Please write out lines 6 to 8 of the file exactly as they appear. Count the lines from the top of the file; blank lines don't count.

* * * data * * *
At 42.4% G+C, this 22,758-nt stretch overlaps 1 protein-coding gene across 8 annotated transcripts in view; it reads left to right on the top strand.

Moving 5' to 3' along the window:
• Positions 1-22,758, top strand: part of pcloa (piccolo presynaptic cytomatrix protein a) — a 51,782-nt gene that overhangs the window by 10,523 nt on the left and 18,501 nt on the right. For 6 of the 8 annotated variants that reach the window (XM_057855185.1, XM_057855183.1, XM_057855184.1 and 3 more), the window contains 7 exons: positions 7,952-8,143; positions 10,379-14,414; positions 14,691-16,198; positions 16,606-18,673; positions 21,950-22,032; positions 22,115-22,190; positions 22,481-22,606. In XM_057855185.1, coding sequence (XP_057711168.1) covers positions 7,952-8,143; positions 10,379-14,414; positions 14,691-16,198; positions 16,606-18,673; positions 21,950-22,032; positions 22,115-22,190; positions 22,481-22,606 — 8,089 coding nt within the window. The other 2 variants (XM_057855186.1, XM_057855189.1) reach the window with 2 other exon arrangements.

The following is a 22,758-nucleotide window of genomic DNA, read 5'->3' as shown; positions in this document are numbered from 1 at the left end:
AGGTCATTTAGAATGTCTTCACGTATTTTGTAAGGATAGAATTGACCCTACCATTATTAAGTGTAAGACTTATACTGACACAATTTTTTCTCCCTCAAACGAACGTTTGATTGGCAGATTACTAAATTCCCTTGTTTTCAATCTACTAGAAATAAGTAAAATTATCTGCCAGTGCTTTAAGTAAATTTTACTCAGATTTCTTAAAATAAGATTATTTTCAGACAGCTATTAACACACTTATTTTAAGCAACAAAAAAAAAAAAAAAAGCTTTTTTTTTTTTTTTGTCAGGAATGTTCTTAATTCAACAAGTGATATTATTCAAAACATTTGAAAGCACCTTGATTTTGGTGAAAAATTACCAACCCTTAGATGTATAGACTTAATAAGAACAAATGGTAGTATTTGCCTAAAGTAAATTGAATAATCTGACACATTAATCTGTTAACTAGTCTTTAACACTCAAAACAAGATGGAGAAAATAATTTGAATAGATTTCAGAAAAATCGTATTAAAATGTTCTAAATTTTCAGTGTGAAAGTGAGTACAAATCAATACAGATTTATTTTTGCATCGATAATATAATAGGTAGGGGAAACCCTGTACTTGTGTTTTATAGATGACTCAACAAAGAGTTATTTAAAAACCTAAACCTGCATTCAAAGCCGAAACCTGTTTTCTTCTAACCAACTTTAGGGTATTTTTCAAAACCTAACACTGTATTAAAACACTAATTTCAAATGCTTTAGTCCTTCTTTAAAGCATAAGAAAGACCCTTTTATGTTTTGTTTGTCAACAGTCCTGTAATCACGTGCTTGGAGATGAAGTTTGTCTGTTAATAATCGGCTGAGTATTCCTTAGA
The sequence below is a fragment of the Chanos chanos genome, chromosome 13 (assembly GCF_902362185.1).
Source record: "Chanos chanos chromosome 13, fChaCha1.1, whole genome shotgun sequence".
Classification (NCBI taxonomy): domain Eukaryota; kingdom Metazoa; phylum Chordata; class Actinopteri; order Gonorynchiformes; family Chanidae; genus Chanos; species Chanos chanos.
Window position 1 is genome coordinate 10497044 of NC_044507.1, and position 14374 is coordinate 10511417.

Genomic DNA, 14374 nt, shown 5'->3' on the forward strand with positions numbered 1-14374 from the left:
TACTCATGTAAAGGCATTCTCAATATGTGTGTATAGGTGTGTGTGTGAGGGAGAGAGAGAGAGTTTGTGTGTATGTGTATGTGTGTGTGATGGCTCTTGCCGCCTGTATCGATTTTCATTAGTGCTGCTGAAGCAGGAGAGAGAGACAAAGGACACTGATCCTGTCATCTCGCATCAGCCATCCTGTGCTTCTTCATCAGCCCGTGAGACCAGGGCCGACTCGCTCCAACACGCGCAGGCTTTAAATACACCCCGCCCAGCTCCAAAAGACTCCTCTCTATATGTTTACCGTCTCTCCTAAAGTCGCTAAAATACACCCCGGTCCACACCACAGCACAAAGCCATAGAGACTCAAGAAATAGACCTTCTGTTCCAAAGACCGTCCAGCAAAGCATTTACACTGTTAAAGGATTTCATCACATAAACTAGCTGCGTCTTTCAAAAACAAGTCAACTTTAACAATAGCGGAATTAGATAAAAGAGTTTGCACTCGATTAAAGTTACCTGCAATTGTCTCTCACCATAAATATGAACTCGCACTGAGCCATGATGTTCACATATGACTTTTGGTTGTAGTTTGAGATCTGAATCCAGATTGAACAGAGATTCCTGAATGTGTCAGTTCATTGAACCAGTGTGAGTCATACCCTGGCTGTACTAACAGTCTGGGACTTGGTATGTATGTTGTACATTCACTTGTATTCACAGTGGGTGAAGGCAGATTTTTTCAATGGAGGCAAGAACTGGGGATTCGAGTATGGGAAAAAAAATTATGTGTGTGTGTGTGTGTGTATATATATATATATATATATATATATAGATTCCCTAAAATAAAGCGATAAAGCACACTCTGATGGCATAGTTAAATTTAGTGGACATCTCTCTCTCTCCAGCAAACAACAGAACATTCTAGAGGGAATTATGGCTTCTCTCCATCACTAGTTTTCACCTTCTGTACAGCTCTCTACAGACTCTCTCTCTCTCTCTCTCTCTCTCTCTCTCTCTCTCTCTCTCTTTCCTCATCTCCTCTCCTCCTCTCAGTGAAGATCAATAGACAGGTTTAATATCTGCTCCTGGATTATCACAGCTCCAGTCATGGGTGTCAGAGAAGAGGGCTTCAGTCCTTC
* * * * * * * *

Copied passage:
The sequence below is a fragment of the Chanos chanos genome, chromosome 13 (assembly GCF_902362185.1).
Source record: "Chanos chanos chromosome 13, fChaCha1.1, whole genome shotgun sequence".
Classification (NCBI taxonomy): domain Eukaryota; kingdom Metazoa; phylum Chordata; class Actinopteri; order Gonorynchiformes; family Chanidae; genus Chanos; species Chanos chanos.